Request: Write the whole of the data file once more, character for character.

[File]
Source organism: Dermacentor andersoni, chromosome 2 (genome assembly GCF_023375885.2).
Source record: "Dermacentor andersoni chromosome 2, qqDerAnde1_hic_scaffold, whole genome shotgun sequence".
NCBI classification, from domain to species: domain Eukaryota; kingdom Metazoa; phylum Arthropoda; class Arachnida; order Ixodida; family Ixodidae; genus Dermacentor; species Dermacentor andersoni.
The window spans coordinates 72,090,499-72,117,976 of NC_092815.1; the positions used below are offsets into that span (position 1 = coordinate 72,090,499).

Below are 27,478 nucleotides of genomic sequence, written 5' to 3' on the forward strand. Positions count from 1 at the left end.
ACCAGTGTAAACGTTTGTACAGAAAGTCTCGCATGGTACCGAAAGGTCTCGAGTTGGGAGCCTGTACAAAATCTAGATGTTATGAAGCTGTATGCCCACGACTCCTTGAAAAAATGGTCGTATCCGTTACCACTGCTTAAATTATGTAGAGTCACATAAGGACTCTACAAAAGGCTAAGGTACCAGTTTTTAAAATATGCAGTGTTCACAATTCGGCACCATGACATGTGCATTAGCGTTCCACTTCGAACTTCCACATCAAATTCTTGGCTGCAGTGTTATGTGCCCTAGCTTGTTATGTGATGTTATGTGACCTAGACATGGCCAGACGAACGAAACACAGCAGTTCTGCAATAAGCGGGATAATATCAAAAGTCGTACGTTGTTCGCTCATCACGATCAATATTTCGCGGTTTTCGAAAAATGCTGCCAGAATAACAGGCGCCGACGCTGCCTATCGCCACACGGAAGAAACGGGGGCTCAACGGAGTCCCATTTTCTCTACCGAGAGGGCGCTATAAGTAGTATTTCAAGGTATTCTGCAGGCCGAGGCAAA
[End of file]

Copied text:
Source organism: Dermacentor andersoni, chromosome 2 (genome assembly GCF_023375885.2).
Source record: "Dermacentor andersoni chromosome 2, qqDerAnde1_hic_scaffold, whole genome shotgun sequence".
NCBI classification, from domain to species: domain Eukaryota; kingdom Metazoa; phylum Arthropoda; class Arachnida; order Ixodida; family Ixodidae; genus Dermacentor; species Dermacentor andersoni.
The window spans coordinates 72,090,499-72,117,976 of NC_092815.1; the positions used below are offsets into that span (position 1 = coordinate 72,090,499).

Below are 27,478 nucleotides of genomic sequence, written 5' to 3' on the forward strand. Positions count from 1 at the left end.
ACCAGTGTAAACGTTTGTACAGAAAGTCTCGCATGGTACCGAAAGGTCTCGAGTTGGGAGCCTGTACAAAATCTAGATGTTATGAAGCTGTATGCCCACGACTCCTTGAAAAAATGGTCGTATCCGTTACCACTGCTTAAATTATGTAGAGTCACATAAGGACTCTACAAAAGGCTAAGGTACCAGTTTTTAAAATATGCAGTGTTCACAATTCGGCACCATGACATGTGCATTAGCGTTCCACTTCGAACTTCCACATCAAATTCTTGGCTGCAGTGTTATGTGCCCTAGCTTGTTATGTGATGTTATGTGACCTAGACATGGCCAGACGAACGAAACACAGCAGTTCTGCAATAAGCGGGATAATATCAAAAGTCGTACGTTGTTCGCTCATCACGATCAATATTTCGCGGTTTTCGAAAAATGCTGCCAGAATAACAGGCGCCGACGCTGCCTATCGCCACACGGAAGAAACGGGGGCTCAACGGAGTCCCATTTTCTCTACCGAGAGGGCGCTATAAGTAGTATTTCAAGGTATTCTGCAGGCCGAGGCAAA